During release, the project is deployed for customer use or demo. In later iterations, the product will be upgraded with new features or resolved bugs. This is the phase where it is tested and validated by the customer.
Track and monitor
In the track and monitor phase, the team will review and analyze how well the project met requirements and customer needs. They will also gather feedback on any problems or issues during development that they could improve upon in the future. Depending on how the project was received, the project then starts over in the Agile planning cycle or is considered complete.
Benefits of utilizing Agile planning
Agile planning is more effective than other, more traditional product development for several reasons:
- Encourages customer engagement: Customer feedback is a huge part of how the project will evolve and improve in order to create a better user experience and improve customer satisfaction.
- Provides transparency to the customer: Because the customer is part of every iteration, they can see how the project evolves and improves.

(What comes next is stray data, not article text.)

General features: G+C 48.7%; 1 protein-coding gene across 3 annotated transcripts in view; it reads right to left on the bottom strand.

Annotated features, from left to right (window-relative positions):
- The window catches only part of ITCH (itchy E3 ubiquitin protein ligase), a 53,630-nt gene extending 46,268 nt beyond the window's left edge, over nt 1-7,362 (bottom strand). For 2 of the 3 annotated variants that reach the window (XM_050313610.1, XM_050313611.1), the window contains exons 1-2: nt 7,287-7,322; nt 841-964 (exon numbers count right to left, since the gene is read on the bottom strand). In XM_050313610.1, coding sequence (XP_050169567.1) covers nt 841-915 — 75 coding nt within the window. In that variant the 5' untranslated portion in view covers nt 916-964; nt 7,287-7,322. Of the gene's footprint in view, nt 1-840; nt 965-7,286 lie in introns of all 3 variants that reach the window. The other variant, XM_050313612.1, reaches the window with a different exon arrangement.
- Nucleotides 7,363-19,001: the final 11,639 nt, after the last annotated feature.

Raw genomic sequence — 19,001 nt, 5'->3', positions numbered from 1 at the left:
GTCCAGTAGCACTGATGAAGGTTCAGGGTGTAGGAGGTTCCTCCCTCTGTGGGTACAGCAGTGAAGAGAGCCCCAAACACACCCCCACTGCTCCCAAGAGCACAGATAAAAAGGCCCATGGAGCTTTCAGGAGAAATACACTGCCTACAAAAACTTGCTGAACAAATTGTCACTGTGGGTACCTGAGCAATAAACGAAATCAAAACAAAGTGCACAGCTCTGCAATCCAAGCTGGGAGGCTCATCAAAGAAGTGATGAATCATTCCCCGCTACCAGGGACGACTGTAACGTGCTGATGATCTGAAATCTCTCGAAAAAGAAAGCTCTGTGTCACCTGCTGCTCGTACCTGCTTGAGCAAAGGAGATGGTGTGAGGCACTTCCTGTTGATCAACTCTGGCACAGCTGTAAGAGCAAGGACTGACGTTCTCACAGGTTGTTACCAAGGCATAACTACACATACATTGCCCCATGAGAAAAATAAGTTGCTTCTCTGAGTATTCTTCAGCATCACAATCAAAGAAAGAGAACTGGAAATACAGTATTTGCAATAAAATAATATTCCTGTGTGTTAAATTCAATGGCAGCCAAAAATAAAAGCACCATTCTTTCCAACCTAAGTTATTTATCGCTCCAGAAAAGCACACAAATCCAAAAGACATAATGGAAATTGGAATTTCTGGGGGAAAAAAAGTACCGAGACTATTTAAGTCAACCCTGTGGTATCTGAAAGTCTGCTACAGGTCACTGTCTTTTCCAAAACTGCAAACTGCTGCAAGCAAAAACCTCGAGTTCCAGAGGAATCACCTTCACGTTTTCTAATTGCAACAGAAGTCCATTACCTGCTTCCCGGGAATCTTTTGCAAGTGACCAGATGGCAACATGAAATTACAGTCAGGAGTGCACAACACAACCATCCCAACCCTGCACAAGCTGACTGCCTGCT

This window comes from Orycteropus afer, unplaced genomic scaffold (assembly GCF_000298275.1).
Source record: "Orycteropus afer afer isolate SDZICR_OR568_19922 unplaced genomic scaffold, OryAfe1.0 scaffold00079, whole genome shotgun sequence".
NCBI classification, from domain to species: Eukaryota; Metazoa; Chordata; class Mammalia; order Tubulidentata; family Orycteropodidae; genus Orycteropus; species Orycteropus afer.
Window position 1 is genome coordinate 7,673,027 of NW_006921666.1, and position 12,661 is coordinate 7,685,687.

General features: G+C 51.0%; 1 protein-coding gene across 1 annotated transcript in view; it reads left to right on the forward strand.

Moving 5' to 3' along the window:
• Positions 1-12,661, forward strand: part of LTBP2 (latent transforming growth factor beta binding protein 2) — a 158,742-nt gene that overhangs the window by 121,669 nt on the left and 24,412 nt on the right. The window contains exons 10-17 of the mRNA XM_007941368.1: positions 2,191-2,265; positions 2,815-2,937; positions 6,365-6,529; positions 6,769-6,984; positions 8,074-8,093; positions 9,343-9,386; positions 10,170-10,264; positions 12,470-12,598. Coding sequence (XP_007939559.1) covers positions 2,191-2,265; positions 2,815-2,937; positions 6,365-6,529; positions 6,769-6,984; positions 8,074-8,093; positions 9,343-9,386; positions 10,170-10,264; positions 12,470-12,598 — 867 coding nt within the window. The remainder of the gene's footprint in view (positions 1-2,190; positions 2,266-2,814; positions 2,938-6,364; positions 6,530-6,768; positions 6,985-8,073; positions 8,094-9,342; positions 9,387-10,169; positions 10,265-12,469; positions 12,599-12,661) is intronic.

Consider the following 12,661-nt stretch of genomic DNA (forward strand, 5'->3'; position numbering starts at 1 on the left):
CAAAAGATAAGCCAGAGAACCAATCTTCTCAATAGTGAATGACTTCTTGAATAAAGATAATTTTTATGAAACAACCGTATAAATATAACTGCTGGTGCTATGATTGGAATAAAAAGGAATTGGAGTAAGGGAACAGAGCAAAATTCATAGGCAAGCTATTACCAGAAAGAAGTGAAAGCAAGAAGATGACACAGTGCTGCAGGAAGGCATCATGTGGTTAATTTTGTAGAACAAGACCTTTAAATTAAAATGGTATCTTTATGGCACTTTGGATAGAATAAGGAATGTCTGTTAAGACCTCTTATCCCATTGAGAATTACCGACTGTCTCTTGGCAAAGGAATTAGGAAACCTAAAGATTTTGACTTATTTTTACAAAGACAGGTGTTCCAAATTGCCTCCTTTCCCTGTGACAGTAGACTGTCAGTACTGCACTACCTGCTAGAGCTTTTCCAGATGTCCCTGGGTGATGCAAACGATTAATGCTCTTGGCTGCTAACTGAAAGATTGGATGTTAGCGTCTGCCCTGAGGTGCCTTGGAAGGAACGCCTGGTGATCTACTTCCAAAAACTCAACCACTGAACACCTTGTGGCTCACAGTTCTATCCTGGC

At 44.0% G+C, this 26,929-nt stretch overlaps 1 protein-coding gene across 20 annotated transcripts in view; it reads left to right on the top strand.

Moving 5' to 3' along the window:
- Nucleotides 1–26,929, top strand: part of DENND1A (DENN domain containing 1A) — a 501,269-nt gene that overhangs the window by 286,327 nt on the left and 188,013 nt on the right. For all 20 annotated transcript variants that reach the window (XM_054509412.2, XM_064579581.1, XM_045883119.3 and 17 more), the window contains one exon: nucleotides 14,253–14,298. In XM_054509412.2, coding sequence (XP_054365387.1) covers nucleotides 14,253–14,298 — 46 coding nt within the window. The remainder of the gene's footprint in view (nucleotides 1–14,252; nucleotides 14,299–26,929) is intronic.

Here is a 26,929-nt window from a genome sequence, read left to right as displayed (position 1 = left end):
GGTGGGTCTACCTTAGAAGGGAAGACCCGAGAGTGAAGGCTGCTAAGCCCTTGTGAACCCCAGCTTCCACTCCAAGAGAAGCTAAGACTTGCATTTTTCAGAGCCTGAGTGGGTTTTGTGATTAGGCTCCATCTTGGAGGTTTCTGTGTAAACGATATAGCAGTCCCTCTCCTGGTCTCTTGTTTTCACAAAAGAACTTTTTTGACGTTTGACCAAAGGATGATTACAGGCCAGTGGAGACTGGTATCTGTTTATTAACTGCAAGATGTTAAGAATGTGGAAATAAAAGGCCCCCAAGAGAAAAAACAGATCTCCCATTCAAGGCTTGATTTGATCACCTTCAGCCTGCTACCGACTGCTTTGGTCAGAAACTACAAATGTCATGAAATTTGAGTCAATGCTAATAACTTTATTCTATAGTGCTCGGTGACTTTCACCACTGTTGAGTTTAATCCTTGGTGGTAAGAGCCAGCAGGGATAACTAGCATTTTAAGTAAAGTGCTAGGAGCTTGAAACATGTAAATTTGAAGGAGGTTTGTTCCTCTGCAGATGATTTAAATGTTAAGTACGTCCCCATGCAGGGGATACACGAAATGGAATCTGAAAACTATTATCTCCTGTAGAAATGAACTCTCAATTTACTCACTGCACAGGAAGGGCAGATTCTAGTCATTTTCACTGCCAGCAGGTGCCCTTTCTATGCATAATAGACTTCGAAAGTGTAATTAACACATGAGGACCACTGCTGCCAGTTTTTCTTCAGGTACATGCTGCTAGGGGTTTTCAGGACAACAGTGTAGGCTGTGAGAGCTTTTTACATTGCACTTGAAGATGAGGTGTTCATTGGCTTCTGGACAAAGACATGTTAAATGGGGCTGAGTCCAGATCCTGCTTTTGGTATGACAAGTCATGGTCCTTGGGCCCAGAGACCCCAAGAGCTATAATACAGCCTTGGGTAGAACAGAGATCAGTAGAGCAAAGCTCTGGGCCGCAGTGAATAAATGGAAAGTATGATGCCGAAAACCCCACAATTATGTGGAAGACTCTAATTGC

- Offers predictable deliverables: Each sprint lasts about one to four weeks, creating a predictable release of new features and fixes.
- Creates predictable schedules and costs: Since each sprint is on a fixed schedule, the team can limit costs per iteration in a predictable manner, which trickles down to the customer and what they can expect.
- Prioritizes customer-driven features to improve quality: The team will address customer-driven features first with each iteration, creating value in customer feedback.